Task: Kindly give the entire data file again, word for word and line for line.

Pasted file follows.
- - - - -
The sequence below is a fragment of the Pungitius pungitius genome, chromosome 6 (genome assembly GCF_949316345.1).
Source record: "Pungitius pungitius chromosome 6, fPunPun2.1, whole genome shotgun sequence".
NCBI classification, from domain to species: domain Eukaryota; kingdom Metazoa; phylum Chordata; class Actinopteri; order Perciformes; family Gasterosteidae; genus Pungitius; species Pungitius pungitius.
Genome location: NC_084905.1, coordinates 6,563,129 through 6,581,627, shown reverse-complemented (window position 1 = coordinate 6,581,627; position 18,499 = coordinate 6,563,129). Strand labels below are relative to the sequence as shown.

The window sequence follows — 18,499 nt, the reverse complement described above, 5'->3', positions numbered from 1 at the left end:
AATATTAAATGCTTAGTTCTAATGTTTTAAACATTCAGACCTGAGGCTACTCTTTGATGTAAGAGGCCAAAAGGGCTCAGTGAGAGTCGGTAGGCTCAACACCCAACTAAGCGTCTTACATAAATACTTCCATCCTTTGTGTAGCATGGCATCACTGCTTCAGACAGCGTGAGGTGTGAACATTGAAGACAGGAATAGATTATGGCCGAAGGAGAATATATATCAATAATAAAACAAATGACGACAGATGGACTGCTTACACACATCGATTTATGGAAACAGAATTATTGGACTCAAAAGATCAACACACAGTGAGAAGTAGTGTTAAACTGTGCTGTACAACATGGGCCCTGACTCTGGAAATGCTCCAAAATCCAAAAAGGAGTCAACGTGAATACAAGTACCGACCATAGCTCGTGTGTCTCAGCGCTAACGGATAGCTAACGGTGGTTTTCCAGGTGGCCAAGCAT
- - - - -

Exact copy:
The sequence below is a fragment of the Pungitius pungitius genome, chromosome 6 (genome assembly GCF_949316345.1).
Source record: "Pungitius pungitius chromosome 6, fPunPun2.1, whole genome shotgun sequence".
NCBI classification, from domain to species: domain Eukaryota; kingdom Metazoa; phylum Chordata; class Actinopteri; order Perciformes; family Gasterosteidae; genus Pungitius; species Pungitius pungitius.
Genome location: NC_084905.1, coordinates 6,563,129 through 6,581,627, shown reverse-complemented (window position 1 = coordinate 6,581,627; position 18,499 = coordinate 6,563,129). Strand labels below are relative to the sequence as shown.

The window sequence follows — 18,499 nt, the reverse complement described above, 5'->3', positions numbered from 1 at the left end:
AATATTAAATGCTTAGTTCTAATGTTTTAAACATTCAGACCTGAGGCTACTCTTTGATGTAAGAGGCCAAAAGGGCTCAGTGAGAGTCGGTAGGCTCAACACCCAACTAAGCGTCTTACATAAATACTTCCATCCTTTGTGTAGCATGGCATCACTGCTTCAGACAGCGTGAGGTGTGAACATTGAAGACAGGAATAGATTATGGCCGAAGGAGAATATATATCAATAATAAAACAAATGACGACAGATGGACTGCTTACACACATCGATTTATGGAAACAGAATTATTGGACTCAAAAGATCAACACACAGTGAGAAGTAGTGTTAAACTGTGCTGTACAACATGGGCCCTGACTCTGGAAATGCTCCAAAATCCAAAAAGGAGTCAACGTGAATACAAGTACCGACCATAGCTCGTGTGTCTCAGCGCTAACGGATAGCTAACGGTGGTTTTCCAGGTGGCCAAGCAT